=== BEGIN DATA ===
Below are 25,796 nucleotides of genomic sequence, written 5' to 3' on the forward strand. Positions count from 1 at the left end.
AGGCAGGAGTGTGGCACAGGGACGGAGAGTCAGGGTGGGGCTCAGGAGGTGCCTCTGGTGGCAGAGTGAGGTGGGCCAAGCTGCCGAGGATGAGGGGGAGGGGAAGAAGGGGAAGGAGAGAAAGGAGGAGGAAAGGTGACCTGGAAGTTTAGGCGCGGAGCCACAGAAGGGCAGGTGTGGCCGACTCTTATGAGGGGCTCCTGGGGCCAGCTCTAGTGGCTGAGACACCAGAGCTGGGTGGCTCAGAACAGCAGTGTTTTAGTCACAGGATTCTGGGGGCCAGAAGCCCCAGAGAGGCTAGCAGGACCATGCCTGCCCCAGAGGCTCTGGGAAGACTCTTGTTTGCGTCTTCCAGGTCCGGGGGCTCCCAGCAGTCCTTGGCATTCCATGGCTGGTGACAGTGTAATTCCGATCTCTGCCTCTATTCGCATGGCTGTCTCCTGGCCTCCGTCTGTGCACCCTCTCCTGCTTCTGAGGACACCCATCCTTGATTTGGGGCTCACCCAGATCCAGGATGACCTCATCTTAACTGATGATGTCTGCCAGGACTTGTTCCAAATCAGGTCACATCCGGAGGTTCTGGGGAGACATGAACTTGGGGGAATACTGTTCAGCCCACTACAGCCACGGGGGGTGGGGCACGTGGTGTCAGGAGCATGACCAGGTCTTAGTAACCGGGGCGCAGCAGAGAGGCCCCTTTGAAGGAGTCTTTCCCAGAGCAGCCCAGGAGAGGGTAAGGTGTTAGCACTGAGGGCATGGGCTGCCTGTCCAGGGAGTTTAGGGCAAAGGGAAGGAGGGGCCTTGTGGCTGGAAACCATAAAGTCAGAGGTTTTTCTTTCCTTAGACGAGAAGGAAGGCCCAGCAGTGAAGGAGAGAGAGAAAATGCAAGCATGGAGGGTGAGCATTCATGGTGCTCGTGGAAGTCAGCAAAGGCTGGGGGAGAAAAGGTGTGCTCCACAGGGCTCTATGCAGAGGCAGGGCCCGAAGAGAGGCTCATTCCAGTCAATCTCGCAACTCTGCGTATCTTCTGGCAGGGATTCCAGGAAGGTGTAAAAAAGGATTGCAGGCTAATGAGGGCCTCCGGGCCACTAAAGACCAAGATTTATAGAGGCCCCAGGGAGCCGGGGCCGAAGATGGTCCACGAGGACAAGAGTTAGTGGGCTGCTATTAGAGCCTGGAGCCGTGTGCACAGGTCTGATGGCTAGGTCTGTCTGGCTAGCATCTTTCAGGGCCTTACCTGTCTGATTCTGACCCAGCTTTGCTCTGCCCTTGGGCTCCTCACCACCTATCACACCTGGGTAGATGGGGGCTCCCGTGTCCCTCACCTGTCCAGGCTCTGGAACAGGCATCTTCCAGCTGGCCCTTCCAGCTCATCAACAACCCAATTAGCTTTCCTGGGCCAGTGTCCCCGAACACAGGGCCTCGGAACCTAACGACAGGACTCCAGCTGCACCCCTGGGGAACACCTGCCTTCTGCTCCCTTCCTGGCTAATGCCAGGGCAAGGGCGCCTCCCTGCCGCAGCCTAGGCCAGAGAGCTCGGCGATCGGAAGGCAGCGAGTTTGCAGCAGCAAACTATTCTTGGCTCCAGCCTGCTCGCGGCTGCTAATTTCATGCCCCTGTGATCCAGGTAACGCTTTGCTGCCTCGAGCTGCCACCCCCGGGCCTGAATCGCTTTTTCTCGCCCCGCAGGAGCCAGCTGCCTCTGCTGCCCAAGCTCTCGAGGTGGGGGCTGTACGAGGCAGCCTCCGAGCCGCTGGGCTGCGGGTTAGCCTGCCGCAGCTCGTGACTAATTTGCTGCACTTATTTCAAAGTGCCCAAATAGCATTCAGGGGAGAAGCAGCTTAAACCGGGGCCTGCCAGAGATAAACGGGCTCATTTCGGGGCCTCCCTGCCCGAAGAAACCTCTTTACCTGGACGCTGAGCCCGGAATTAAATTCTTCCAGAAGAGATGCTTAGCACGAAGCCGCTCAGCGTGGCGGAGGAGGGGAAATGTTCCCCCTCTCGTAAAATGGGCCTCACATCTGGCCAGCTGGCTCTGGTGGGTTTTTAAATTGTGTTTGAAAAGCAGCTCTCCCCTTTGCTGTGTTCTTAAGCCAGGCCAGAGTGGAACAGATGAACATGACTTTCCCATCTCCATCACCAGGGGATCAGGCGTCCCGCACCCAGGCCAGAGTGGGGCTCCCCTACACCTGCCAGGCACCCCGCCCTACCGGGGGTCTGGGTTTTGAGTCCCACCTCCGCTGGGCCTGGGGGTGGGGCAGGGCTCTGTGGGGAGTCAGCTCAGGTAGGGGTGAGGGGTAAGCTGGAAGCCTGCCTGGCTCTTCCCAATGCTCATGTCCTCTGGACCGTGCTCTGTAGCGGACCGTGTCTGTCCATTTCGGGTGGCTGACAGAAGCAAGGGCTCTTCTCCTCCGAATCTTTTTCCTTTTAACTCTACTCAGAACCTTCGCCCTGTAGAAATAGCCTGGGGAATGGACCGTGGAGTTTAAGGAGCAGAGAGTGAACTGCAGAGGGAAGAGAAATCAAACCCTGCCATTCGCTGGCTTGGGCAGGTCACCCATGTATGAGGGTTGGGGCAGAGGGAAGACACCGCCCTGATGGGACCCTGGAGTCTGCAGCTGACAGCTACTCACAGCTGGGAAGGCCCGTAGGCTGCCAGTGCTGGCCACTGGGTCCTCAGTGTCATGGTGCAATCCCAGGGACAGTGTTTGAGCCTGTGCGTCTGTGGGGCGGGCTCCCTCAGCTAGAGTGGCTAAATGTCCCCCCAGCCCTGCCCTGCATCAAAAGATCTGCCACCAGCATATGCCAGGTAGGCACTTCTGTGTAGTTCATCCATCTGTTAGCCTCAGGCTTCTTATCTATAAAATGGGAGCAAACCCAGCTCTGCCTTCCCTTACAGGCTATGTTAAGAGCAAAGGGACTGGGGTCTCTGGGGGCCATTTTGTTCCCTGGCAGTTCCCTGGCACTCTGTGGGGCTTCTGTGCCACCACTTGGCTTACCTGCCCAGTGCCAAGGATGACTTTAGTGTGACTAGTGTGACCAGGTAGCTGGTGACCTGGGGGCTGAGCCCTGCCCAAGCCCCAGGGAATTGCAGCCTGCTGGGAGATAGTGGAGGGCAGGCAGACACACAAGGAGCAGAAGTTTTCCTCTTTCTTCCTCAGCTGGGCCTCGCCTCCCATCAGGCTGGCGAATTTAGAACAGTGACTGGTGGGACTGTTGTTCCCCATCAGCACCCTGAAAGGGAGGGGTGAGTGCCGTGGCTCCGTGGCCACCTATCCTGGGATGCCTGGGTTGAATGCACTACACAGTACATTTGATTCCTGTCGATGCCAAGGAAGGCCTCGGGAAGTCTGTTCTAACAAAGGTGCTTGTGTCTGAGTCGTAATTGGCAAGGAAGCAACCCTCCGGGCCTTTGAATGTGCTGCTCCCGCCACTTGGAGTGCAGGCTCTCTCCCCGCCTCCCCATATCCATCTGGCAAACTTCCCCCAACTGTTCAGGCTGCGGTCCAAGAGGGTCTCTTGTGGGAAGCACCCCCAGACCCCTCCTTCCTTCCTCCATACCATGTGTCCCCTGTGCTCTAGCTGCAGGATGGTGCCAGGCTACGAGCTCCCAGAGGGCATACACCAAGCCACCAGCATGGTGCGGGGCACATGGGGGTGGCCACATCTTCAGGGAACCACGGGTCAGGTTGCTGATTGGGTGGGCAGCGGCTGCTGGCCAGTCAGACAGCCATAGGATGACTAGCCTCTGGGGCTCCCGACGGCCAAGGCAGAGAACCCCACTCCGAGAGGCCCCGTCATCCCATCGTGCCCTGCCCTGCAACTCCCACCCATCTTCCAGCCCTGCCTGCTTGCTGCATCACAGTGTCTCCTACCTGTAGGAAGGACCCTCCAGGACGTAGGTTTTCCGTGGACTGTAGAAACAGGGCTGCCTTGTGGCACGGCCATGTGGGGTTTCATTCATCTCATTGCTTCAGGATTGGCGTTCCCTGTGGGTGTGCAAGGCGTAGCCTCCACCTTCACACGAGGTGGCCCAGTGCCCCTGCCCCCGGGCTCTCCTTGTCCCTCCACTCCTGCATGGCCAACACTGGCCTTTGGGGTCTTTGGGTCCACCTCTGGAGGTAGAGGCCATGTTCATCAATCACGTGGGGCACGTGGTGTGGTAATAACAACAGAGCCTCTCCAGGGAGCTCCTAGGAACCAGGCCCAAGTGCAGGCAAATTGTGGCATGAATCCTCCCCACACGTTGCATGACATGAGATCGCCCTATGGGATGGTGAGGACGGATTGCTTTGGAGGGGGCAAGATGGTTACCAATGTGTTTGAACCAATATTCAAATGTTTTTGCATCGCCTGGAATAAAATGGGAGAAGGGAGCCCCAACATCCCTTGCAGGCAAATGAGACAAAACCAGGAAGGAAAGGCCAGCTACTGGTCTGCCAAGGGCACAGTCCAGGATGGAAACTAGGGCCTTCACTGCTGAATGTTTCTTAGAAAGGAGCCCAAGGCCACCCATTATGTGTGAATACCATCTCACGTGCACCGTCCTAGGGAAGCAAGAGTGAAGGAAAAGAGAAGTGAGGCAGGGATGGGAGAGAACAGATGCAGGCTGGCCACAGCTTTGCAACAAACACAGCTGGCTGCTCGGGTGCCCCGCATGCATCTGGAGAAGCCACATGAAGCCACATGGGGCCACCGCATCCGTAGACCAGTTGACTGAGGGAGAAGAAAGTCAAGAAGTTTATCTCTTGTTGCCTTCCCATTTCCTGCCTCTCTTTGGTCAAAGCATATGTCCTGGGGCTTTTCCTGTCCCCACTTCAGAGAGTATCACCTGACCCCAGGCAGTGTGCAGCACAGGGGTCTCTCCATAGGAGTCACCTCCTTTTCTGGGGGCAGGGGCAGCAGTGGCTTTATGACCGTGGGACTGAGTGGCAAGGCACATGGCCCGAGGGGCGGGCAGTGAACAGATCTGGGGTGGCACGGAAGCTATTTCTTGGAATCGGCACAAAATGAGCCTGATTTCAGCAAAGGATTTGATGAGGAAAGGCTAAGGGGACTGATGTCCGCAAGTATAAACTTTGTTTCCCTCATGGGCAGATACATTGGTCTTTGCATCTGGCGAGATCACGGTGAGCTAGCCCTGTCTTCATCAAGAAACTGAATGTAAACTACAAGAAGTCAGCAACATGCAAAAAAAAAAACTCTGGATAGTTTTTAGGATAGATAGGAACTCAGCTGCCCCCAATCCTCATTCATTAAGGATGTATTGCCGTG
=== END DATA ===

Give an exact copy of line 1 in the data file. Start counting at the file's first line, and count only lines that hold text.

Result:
Below are 25,796 nucleotides of genomic sequence, written 5' to 3' on the forward strand. Positions count from 1 at the left end.